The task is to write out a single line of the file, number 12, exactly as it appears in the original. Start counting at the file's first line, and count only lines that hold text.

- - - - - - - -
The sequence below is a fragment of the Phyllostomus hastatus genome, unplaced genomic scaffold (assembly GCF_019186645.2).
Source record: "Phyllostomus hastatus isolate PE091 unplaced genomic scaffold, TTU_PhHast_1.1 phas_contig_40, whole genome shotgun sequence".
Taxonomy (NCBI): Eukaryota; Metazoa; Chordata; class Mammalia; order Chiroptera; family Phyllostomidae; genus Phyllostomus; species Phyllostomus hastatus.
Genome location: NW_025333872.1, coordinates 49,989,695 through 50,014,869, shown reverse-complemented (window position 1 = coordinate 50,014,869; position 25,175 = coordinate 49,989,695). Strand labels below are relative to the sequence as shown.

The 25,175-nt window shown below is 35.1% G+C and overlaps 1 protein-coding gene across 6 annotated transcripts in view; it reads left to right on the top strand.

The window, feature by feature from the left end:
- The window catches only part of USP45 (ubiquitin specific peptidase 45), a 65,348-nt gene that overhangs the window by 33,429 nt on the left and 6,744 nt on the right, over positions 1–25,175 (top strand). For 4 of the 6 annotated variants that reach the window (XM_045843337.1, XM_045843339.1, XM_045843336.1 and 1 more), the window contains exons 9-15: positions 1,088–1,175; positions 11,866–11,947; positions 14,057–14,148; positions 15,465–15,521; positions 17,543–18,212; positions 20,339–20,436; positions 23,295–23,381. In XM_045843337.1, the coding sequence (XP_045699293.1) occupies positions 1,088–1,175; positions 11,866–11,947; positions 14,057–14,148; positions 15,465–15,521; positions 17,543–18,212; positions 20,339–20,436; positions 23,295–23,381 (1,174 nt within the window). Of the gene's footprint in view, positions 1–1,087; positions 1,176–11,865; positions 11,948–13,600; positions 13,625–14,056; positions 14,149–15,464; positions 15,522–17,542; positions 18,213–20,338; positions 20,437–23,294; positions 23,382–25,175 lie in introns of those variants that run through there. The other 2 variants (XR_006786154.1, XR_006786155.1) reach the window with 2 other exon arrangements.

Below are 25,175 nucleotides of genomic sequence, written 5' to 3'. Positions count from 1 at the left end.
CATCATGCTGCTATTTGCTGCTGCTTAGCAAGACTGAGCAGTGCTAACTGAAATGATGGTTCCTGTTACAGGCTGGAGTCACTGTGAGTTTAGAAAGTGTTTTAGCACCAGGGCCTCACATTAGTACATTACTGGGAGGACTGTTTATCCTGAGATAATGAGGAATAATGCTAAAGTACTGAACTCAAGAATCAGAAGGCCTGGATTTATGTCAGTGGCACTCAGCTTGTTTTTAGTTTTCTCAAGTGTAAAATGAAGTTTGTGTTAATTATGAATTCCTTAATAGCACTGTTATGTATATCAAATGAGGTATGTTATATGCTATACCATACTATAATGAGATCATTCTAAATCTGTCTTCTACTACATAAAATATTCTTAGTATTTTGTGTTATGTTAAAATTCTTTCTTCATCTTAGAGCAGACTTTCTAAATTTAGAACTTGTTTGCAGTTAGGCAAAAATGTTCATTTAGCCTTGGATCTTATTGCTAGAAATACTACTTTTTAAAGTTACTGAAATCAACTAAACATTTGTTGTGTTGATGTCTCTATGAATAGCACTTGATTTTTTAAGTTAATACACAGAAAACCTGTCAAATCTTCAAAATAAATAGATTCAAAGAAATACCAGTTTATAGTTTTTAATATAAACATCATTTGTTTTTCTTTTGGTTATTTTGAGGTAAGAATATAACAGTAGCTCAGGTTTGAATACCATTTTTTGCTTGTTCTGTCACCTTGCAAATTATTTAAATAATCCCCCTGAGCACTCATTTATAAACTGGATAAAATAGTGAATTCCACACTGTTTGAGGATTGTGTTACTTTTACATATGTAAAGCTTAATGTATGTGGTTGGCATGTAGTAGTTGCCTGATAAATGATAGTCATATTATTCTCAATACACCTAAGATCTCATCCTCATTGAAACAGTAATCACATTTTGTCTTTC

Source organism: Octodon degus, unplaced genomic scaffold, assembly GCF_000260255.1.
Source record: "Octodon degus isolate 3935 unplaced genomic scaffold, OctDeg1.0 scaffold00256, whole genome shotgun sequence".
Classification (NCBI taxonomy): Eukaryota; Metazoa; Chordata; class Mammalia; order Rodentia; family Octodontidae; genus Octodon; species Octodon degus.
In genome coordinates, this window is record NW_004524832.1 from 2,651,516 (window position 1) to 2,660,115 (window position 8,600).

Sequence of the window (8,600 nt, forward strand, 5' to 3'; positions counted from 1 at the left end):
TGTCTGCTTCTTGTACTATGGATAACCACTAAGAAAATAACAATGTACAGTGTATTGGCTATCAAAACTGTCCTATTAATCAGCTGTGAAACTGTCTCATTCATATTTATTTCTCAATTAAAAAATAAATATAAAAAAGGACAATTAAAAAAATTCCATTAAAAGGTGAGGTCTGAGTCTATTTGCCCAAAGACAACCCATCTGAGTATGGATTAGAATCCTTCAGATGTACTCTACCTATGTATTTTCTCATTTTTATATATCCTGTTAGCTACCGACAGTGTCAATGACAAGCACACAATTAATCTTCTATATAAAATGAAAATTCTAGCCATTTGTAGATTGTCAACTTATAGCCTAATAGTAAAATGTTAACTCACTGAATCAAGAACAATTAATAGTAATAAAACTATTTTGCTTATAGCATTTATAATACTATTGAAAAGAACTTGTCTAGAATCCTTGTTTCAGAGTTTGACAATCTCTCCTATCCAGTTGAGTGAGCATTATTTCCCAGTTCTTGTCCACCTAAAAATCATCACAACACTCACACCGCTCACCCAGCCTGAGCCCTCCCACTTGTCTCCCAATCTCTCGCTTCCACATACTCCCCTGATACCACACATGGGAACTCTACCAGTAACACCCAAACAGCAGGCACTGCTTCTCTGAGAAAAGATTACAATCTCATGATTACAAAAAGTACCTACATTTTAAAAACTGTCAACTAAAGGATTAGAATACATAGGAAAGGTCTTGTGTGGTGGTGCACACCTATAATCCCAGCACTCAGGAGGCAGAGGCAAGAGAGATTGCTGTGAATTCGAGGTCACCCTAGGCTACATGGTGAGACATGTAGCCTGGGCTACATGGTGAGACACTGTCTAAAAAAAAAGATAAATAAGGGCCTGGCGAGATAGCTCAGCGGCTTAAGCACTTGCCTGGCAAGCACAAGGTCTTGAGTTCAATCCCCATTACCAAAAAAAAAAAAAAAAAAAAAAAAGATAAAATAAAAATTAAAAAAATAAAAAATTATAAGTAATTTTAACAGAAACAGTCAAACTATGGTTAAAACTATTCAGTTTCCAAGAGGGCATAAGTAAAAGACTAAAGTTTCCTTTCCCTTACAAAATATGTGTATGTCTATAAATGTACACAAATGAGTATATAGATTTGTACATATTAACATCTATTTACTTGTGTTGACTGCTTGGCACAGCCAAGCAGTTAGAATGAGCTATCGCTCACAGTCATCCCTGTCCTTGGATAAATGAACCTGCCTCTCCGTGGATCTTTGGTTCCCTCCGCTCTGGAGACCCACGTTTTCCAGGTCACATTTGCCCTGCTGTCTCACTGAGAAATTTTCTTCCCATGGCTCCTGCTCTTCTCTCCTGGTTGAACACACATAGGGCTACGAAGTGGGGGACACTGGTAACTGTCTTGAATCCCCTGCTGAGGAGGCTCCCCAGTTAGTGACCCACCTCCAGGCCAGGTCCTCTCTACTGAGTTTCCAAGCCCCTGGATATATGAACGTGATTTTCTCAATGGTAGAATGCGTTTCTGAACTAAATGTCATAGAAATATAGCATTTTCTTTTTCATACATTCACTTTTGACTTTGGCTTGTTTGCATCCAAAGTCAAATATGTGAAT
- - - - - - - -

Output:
Classification (NCBI taxonomy): Eukaryota; Metazoa; Chordata; class Mammalia; order Rodentia; family Octodontidae; genus Octodon; species Octodon degus.